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Canopy environment is a factor for late blight management

Published online: Jan 01, 2017 Fungicide, Irrigation Dennis A. Johnson and Thomas F. Cummings
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This article appears in the January 2017 issue of Potato Grower

The Columbia Basin of Washington and Oregon is similar to other regions of the world where potato late blight, caused by Phytophthora infestans, is dependent on the physical environment for development. Foliage and tubers of potato cultivars grown in the region are susceptible to infection, and aggressive genotypes of P. infestans are often present. Once initial inoculum of P. infestans is present, only a favorable environment and sufficient time are needed for epidemic development. 

The effect microenvironments within potato canopies have on late blight development has not been fully understood and needs to be better characterized to more efficiently manage the disease. Quantitative information for temperature and relative humidity in potato canopies is needed to augment decision support and disease forecasting systems. The purpose of a study conducted by Washington State University researchers was to quantitatively characterize canopy environment and estimate its potential effect on late blight development under sprinkler irrigation in the Columbia Basin.

For the study, relative humidity and temperature were quantitatively characterized within potato crop canopies in Columbia Basin commercial potato fields under sprinkler irrigation in 1993, 1994, 1996, 2004 and 2013. Humid periods of relative humidity greater than 90 percent for 10 or more hours per day with temperatures favorable for late blight development were not observed prior to canopy closure. However, at and after canopy closure, a total of 34 of 54 weeks monitored over five fields had humid periods favorable for late blight development when considering 10-hour periods. Forty-seven of 54 weeks had late blight-favorable periods when considering 12-hour humid stretches.

Temperatures after row closure were generally favorable for late blight development during humid periods. It was observed that rare rain events in a semi-arid environment promote long periods of relative humidity in irrigated fields. However, favorable late blight periods occurred even without rain and were a factor of sprinkler irrigation.

The microenvironment near potato plants did not favor potential late blight development before canopy closure, which explains why late blight has not been observed in potato fields before closure in the Columbia Basin. This result was expected, since air movement and solar irradiance are not restricted by a dense plant canopy and ambient relative humidity is relatively low in the semiarid atmosphere.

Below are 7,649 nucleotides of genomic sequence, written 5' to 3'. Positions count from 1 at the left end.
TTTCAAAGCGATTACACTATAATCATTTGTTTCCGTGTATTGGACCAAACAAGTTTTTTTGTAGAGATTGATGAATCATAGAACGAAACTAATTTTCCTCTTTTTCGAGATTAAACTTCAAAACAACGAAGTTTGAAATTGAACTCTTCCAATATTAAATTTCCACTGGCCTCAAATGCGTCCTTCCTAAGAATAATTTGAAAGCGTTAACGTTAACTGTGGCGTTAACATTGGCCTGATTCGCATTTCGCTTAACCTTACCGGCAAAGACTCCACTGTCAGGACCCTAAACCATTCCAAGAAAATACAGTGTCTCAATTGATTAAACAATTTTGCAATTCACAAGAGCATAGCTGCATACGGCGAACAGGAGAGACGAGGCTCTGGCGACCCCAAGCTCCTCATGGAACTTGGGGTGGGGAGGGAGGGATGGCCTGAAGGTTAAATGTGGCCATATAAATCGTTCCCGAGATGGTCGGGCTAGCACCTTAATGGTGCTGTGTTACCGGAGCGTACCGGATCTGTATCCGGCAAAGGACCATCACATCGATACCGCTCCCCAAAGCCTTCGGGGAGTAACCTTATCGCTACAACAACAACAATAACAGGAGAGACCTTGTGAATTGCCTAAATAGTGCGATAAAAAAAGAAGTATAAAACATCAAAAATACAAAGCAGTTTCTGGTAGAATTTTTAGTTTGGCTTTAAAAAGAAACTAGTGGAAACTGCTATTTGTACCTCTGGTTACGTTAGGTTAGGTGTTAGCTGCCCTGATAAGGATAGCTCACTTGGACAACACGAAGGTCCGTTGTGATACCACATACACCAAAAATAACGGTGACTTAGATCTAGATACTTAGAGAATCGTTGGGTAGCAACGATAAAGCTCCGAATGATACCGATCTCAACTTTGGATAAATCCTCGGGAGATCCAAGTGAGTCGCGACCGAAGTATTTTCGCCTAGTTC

However, the microenvironment within the canopy at and after canopy closure was frequently favorable for late blight development. Potentially favorable late bight periods after canopy closure occurred up to seven days per week, and 87 percent of the weeks monitored had late blight-favorable days over five fields in 1993, 1994, 1996 and 2004. Temperatures during humid periods were mostly favorable for late blight after canopy closure.

Humid periods were longer in June than in July and August. Fungicides for late blight management may be justified in June, especially after relatively wet weather in April and May, which has been associated with late blight epidemics in the Columbia Basin.

Favorable periods for late blight were often accompanied by rain in a study in Minnesota where potatoes were not sprinkler-irrigated. Rainfall, when it did occur in the semiarid environment of the Columbia Basin, was highly associated with long durations of humid periods throughout the trial period. The longest periods of relative humidity higher than 90 percent were highly correlated with rainy days. Rainy days are often accompanied with cloud cover and reduced solar irradiance, which is associated with a high incidence of late blight in the Columbia Basin. However, favorable late blight periods occurred in this study without rain and were a factor of sprinkler irrigation.

Favorable periods for late blight in the Columbia Basin would be extended with rainfall, increasing the potential for late blight development and promoting the disease’s spread within and between fields. Fungicide application just before a major rainfall would be important in the Columbia Basin if inoculum is present between canopy closure and harvest. Forecasts for rain are beneficial in scheduling fungicide applications for late blight management in the Columbia Basin.

The management strategy in the Columbia Basin is, naturally, to initially keep late blight out of fields. Once inoculum is in a field, the disease is extremely difficult to manage. For example, late blight incidence increased from 0.6 to 70 percent in 35 days in a field of Russet Norkotah even with nine fungicide applications being made during that time period. Initial inoculum for this field originated from infected seed tubers.

ultimately, fungicide applications for late blight before row closure in the Columbia Basin are likely not warranted unless a prolonged rainy period is expected. In that case, fungicides can be effective in protecting foliage from infection by sporangia that could be potentially produced on latently infected potato shoots arising from infected seed pieces, and possibly from other inoculum sources such as infected refuse tubers and infected volunteer potatoes.